4 October 2005, Daily Record (Morristown, Nj):
Speaking to an audience of 400 at Birchwood Manor as the opening lecture of the 31st annual Town Hall of Morris Lecture Series, Dr. Bob Arnot described how the Marines found themselves pinned down by gunfire from nearly every direction.
Arnot said that he now practices “backpack journalism,“that means he carries a backpack, laptop and satellite phone as he covers a story.
Podcasted backpack journalism is going to be huge
5:52 PM - 7 Dec 2007
A really great post on “backpack journalism”: http://snurl.com/221eb
12:35 PM - 18 Mar 2008
Jason Molinet replied to the discussion Backpack Journalism http://tinyurl.com/2tyq7e
4:02 PM - 19 Mar 2008
When you hear of local news looking for a “backpack journalist” what do you think of?
1:56 PM - 28 Mar 2008
#sncr programmer journalists, media conductors, backpack journalists, cybrarians, community managers
4:45 PM - 23 Apr 2008
Re Reuters Mojos “not so much a backpack journalist as a pocket journalist”
5:28 AM - 3 Jun 2008
Al’s Morning Meeting Lessons from a Backpack Journalist: Lynn French, quite plainly, .. http://tinyurl.com/6eqvvg
2:16 AM - 25 Jun 2008
Word Mark BACKPACK JOURNALISM
Goods and Services IC 041. US 100 101 107. G & S: entertainment and educational services, namely, presenting panel discussions, lectures, seminars, and workshops in the field of communication, namely, news in the nature of current event reporting; providing information in the field of communication, namely, news in the nature of current event reporting, via a Web site on the Internet; entertainment services in the nature of film exhibitions and film festivals; educational services, namely, instruction in the field of communication at the college level; providing educational community and outreach programs in the field of communication, namely, conducting workshops, seminars and educational exhibitions in the field of news reporting. FIRST USE: 20100212. FIRST USE IN COMMERCE: 20100212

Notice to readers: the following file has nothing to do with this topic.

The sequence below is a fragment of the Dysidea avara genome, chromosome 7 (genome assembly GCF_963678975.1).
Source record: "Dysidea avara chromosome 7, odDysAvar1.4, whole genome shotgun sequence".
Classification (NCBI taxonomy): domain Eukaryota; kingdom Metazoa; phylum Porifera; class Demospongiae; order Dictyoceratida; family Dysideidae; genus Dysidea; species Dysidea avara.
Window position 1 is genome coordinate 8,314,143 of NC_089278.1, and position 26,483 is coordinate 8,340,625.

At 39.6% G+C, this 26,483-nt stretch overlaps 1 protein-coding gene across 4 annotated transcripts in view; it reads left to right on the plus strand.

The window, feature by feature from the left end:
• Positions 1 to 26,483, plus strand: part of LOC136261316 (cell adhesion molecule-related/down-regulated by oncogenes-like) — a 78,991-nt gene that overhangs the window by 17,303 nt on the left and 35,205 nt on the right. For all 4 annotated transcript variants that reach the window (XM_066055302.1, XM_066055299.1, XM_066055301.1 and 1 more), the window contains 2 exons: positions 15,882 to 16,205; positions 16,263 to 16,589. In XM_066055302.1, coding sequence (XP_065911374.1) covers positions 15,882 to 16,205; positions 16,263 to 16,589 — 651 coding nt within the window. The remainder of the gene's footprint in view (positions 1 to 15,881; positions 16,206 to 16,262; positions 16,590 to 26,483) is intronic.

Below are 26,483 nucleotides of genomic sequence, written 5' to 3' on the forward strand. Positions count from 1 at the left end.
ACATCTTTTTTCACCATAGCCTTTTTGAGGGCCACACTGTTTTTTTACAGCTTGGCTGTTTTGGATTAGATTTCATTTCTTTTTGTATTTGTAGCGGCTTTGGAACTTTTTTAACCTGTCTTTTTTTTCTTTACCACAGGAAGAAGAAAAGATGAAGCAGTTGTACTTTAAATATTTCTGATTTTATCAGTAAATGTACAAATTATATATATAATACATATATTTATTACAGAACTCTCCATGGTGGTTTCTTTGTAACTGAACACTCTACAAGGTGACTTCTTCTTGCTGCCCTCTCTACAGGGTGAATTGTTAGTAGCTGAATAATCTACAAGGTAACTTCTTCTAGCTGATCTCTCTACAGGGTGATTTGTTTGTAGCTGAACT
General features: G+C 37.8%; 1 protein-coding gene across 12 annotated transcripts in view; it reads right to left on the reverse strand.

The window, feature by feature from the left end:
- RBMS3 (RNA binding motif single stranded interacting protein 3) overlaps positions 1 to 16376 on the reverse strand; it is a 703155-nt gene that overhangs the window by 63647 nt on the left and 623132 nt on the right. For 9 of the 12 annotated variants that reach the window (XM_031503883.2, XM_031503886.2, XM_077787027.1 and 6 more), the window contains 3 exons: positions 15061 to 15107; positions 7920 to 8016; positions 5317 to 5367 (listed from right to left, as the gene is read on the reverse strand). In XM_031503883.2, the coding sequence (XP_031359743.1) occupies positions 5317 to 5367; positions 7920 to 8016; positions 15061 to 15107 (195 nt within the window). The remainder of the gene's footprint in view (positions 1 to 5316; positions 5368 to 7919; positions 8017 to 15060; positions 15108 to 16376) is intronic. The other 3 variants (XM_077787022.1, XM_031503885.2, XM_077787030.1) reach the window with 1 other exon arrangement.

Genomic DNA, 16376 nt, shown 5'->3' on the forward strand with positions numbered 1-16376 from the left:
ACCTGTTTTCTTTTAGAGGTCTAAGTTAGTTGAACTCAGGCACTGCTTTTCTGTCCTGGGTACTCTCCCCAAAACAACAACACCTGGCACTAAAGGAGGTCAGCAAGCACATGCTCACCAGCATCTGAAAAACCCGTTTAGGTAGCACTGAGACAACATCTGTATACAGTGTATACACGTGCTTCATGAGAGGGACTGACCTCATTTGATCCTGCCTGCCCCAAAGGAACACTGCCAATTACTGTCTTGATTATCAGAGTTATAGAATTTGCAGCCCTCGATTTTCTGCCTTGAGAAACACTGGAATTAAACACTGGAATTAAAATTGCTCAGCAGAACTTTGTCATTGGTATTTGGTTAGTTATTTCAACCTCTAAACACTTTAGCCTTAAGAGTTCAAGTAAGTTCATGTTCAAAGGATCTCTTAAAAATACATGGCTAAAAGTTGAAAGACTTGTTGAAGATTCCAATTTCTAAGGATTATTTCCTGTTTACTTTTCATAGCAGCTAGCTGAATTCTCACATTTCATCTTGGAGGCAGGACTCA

Standard Characters Claimed
Mark Drawing Code (4) STANDARD CHARACTER MARK
Serial Number 77859549
Filing Date October 28, 2009
Current Basis 1A
Original Filing Basis 1B
Published for Opposition April 6, 2010
Registration Number 3881343
Registration Date November 23, 2010
Owner (REGISTRANT) American University CORPORATION D.C. 4400 Massachusetts Avenue, NW Washington D.C. 20016
Disclaimer NO CLAIM IS MADE TO THE EXCLUSIVE RIGHT TO USE “JOURNALISM” APART FROM THE MARK AS SHOWN
Type of Mark SERVICE MARK
Affidavit Text SECT 15. SECT 8 (6-YR).